I’ve noticed a marked increase in the number of people viewing my blog on Sundays.  Maybe it’s a good day to surf the net.  Could it just be fluke?  Maybe, but I wonder how many folks start searching the internet for retirement information on Sunday as they begin to dread Monday morning?

I know, I used to dread Mondays.  I’d even start getting the dreads on Saturday evening or afternoon, dreading the dreads I’d get on Sunday.  Another week of work!  I’d start wondering what ailment I could fake to avoid it.  I rarely called in sick, however, mainly because I knew it was only delaying the inevitable.  By Sunday night I was a wreck, already looking forward to the next weekend.

Why do so many of us do this to ourselves?  I did it because I was stuck, by choice.  I had to wait to be eligible for my pension.  My workplace went downhill the last four years and there was little I could do about it.  No one wanted to promote or transfer a short-timer.  I couldn’t quit without forfeiting my pension.  I was stuck and I was unhappy.  My chance to change course without losing a chance to retire young had sailed long ago.

I suppose a lot of you are, or were, also stuck.  But not everyone.  Some of us just keep doing something we dislike or that makes us unhappy.  We worry and stress about it.  We wish for a change, but we don’t act on that desire.  We just keep going to our job, unhappy, stressed, beaten.  I suppose its safe and comfortable.

Why do so many people wait until they are old, worn out and tired to enjoy their lives?  My philosophy, one I didn’t really follow when I was younger, is to live your life everyday like you’re retired.  Sure you gotta work to put food on the table and a roof over your head, not to mention save for retirement, but it doesn’t have to be unpleasant.  It should be a means to and end.  Something that you don’t take too seriously or expend every ounce of energy on.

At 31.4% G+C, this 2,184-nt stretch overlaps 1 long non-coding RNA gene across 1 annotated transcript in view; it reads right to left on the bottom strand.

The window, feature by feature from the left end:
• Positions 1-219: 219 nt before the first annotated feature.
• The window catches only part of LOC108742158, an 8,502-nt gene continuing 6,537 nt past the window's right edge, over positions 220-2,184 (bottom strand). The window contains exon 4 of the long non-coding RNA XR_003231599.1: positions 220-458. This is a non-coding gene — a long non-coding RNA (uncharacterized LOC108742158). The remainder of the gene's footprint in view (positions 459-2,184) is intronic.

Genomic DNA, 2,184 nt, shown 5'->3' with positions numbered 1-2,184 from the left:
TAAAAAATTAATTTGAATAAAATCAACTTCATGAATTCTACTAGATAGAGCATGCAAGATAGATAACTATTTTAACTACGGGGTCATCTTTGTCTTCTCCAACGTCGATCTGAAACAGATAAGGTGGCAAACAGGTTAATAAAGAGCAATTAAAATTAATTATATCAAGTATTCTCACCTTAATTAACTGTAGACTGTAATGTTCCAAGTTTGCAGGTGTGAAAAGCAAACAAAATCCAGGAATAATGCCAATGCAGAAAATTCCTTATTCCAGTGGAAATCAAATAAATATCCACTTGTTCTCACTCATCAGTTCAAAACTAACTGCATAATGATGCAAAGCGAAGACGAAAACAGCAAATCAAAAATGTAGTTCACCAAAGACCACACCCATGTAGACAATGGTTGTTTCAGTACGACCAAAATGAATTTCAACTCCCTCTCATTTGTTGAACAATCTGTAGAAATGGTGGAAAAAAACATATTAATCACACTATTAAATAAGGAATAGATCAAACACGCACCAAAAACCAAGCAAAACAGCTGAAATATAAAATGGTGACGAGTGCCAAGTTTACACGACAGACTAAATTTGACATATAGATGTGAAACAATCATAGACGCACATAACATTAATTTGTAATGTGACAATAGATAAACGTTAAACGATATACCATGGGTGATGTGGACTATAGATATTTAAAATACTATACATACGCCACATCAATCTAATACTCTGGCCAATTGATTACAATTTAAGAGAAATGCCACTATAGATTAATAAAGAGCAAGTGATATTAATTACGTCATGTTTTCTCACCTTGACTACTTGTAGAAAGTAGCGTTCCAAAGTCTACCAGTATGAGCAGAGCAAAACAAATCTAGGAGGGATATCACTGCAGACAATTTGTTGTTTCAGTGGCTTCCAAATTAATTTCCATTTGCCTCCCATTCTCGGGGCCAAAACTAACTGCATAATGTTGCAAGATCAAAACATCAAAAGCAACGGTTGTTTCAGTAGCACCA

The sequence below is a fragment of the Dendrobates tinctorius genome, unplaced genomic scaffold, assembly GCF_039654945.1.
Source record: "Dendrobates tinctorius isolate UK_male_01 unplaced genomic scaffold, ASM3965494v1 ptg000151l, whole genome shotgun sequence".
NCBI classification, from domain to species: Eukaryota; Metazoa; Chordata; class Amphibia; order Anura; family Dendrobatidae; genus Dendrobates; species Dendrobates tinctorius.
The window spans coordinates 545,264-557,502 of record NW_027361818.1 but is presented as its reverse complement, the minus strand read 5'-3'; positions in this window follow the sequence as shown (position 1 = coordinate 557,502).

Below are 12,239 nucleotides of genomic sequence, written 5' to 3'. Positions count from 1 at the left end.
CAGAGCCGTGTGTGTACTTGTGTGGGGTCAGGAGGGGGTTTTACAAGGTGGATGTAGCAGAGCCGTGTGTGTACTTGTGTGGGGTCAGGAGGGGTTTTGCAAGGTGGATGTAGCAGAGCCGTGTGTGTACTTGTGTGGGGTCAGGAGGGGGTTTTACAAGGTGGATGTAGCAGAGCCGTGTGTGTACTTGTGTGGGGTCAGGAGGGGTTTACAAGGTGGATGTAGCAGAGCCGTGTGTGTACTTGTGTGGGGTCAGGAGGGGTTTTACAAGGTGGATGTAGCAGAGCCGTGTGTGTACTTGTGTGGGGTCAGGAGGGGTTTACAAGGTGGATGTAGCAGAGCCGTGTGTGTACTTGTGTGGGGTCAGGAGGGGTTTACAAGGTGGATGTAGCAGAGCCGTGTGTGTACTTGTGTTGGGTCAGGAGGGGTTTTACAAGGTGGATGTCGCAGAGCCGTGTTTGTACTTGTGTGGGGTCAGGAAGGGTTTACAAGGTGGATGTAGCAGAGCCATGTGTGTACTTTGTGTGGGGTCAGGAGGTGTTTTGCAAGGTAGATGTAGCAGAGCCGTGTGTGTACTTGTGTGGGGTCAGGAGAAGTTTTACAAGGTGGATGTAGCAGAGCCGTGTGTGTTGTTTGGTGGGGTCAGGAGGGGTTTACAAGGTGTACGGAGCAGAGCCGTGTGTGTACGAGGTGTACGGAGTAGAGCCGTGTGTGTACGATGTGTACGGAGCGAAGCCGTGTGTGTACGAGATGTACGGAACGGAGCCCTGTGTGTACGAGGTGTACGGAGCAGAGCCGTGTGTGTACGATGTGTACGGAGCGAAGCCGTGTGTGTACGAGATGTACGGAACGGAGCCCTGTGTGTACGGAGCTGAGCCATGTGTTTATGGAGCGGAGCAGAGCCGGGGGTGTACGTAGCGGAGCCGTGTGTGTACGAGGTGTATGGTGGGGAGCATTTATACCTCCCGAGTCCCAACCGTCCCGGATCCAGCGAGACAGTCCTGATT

A radio personality I listen to said it best, and I paraphrase, “Find something you love to do, then figure out how to make money at it.”  So many of us do the opposite.  We find something we can make money doing, and then try to learn to love it.  Let me tell you from personal experience, if you don’t love your job when you start, you won’t ever love it.  In fact, you’ll probably hate it.  You can tolerate the good times, but the bad times are unbearable.

Resolve to make a change now.  Whether you’re 23 or 63, stop and look at your situation.  Stop spending the majority of your time doing something you can’t stomach.  Stop hating Mondays.  Whether you choose to retire now on less than you thought you could, change careers, even if you make less money, or start sacrificing so you can dump a lot of money into your retirement accounts and get out sooner, do something.

I planned for this change in my life.  I decided to stay put when I was 23 and work towards a pension.  When the time came I made the choice not to work for more money, but to live on what I had.  I made a change.  Not many folks where I worked actually stop working.  They took other jobs.  I am the exception for the most part.  What’s stopping you from being the exception, the one everyone thinks is a little crazy, but secretly envies?

I figure I spent something like 1200 Sundays over my career dreading Monday.  That’s 3.28 years and I had a relatively short career.  Not to mention the time I spent depressed, anxious and worried about my job otherwise.  Now I’m retired, however, and I am so relieved.  I love almost everyday, eager to wake up and get at whatever it is I am doing that day.  Even the bad days are more bearable.

Shouldn’t everyday of one’s life be like that?  I think it should, though mine always wasn’t.  We all have the power to make ourselves happy.  Sacrifice and hard work will always be part of the equation, but who says we have to dread it.  We may never make millions of dollars, own a giant house or drive fancy cars, but at least we’d be happy.  There’s absolutely no reason to wait until retirement to enjoy life and be happy.

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